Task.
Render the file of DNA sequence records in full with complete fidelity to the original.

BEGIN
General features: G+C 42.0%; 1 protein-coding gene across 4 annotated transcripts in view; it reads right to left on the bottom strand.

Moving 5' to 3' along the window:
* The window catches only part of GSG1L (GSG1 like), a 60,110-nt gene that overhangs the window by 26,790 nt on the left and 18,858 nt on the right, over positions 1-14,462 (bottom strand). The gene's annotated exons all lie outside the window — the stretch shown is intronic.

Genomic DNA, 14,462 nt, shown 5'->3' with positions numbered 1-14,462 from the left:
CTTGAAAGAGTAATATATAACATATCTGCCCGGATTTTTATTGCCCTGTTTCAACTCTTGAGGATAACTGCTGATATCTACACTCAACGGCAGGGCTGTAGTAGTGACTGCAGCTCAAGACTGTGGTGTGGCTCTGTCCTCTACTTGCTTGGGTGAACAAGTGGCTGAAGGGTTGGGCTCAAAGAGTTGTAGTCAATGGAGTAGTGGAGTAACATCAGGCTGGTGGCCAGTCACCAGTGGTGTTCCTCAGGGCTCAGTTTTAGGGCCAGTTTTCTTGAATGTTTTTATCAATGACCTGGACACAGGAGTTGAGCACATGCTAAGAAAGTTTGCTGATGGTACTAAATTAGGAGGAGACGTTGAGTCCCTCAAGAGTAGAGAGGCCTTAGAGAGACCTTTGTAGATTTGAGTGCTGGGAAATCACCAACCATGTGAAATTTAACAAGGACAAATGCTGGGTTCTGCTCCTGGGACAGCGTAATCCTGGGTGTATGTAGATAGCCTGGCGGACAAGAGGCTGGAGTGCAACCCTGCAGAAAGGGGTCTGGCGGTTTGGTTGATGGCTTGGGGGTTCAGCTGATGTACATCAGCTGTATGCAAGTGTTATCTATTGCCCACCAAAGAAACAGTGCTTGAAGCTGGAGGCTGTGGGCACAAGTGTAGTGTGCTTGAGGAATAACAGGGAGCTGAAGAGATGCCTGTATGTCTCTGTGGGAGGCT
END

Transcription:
General features: G+C 42.0%; 1 protein-coding gene across 4 annotated transcripts in view; it reads right to left on the bottom strand.

Moving 5' to 3' along the window:
* The window catches only part of GSG1L (GSG1 like), a 60,110-nt gene that overhangs the window by 26,790 nt on the left and 18,858 nt on the right, over positions 1-14,462 (bottom strand). The gene's annotated exons all lie outside the window — the stretch shown is intronic.

Genomic DNA, 14,462 nt, shown 5'->3' with positions numbered 1-14,462 from the left:
CTTGAAAGAGTAATATATAACATATCTGCCCGGATTTTTATTGCCCTGTTTCAACTCTTGAGGATAACTGCTGATATCTACACTCAACGGCAGGGCTGTAGTAGTGACTGCAGCTCAAGACTGTGGTGTGGCTCTGTCCTCTACTTGCTTGGGTGAACAAGTGGCTGAAGGGTTGGGCTCAAAGAGTTGTAGTCAATGGAGTAGTGGAGTAACATCAGGCTGGTGGCCAGTCACCAGTGGTGTTCCTCAGGGCTCAGTTTTAGGGCCAGTTTTCTTGAATGTTTTTATCAATGACCTGGACACAGGAGTTGAGCACATGCTAAGAAAGTTTGCTGATGGTACTAAATTAGGAGGAGACGTTGAGTCCCTCAAGAGTAGAGAGGCCTTAGAGAGACCTTTGTAGATTTGAGTGCTGGGAAATCACCAACCATGTGAAATTTAACAAGGACAAATGCTGGGTTCTGCTCCTGGGACAGCGTAATCCTGGGTGTATGTAGATAGCCTGGCGGACAAGAGGCTGGAGTGCAACCCTGCAGAAAGGGGTCTGGCGGTTTGGTTGATGGCTTGGGGGTTCAGCTGATGTACATCAGCTGTATGCAAGTGTTATCTATTGCCCACCAAAGAAACAGTGCTTGAAGCTGGAGGCTGTGGGCACAAGTGTAGTGTGCTTGAGGAATAACAGGGAGCTGAAGAGATGCCTGTATGTCTCTGTGGGAGGCT